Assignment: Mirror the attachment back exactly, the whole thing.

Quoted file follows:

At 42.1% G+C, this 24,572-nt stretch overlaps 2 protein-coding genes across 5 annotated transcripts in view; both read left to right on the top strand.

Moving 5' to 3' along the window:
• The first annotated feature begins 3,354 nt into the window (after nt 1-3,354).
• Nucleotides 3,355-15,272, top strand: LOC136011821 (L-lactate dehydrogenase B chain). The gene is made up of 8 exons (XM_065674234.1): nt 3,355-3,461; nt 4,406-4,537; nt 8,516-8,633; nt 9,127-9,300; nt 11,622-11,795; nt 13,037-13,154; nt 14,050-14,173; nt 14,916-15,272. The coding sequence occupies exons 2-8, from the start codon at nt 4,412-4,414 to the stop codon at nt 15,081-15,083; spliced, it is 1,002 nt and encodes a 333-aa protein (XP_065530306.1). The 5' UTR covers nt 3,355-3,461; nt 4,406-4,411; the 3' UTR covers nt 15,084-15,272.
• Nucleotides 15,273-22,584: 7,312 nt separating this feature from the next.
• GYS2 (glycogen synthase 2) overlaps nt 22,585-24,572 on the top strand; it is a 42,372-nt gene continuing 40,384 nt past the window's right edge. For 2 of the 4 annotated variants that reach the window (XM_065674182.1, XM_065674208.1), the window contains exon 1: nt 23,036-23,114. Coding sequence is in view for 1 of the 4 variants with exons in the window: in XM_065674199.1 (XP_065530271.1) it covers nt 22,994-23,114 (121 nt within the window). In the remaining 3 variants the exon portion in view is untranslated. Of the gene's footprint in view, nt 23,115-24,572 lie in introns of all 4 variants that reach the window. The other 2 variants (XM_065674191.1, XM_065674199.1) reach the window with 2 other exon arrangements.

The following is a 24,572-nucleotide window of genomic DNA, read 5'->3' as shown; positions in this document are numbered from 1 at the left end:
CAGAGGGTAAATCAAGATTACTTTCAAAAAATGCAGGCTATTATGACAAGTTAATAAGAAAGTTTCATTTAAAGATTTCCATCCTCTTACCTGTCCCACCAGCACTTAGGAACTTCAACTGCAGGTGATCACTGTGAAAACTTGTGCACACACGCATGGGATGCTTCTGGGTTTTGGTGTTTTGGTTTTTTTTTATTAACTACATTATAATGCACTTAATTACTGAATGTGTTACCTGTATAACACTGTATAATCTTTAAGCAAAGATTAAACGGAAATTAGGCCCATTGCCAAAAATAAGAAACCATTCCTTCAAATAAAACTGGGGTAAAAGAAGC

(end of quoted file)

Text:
At 42.1% G+C, this 24,572-nt stretch overlaps 2 protein-coding genes across 5 annotated transcripts in view; both read left to right on the top strand.

Moving 5' to 3' along the window:
• The first annotated feature begins 3,354 nt into the window (after nt 1-3,354).
• Nucleotides 3,355-15,272, top strand: LOC136011821 (L-lactate dehydrogenase B chain). The gene is made up of 8 exons (XM_065674234.1): nt 3,355-3,461; nt 4,406-4,537; nt 8,516-8,633; nt 9,127-9,300; nt 11,622-11,795; nt 13,037-13,154; nt 14,050-14,173; nt 14,916-15,272. The coding sequence occupies exons 2-8, from the start codon at nt 4,412-4,414 to the stop codon at nt 15,081-15,083; spliced, it is 1,002 nt and encodes a 333-aa protein (XP_065530306.1). The 5' UTR covers nt 3,355-3,461; nt 4,406-4,411; the 3' UTR covers nt 15,084-15,272.
• Nucleotides 15,273-22,584: 7,312 nt separating this feature from the next.
• GYS2 (glycogen synthase 2) overlaps nt 22,585-24,572 on the top strand; it is a 42,372-nt gene continuing 40,384 nt past the window's right edge. For 2 of the 4 annotated variants that reach the window (XM_065674182.1, XM_065674208.1), the window contains exon 1: nt 23,036-23,114. Coding sequence is in view for 1 of the 4 variants with exons in the window: in XM_065674199.1 (XP_065530271.1) it covers nt 22,994-23,114 (121 nt within the window). In the remaining 3 variants the exon portion in view is untranslated. Of the gene's footprint in view, nt 23,115-24,572 lie in introns of all 4 variants that reach the window. The other 2 variants (XM_065674191.1, XM_065674199.1) reach the window with 2 other exon arrangements.

The following is a 24,572-nucleotide window of genomic DNA, read 5'->3' as shown; positions in this document are numbered from 1 at the left end:
CAGAGGGTAAATCAAGATTACTTTCAAAAAATGCAGGCTATTATGACAAGTTAATAAGAAAGTTTCATTTAAAGATTTCCATCCTCTTACCTGTCCCACCAGCACTTAGGAACTTCAACTGCAGGTGATCACTGTGAAAACTTGTGCACACACGCATGGGATGCTTCTGGGTTTTGGTGTTTTGGTTTTTTTTTATTAACTACATTATAATGCACTTAATTACTGAATGTGTTACCTGTATAACACTGTATAATCTTTAAGCAAAGATTAAACGGAAATTAGGCCCATTGCCAAAAATAAGAAACCATTCCTTCAAATAAAACTGGGGTAAAAGAAGC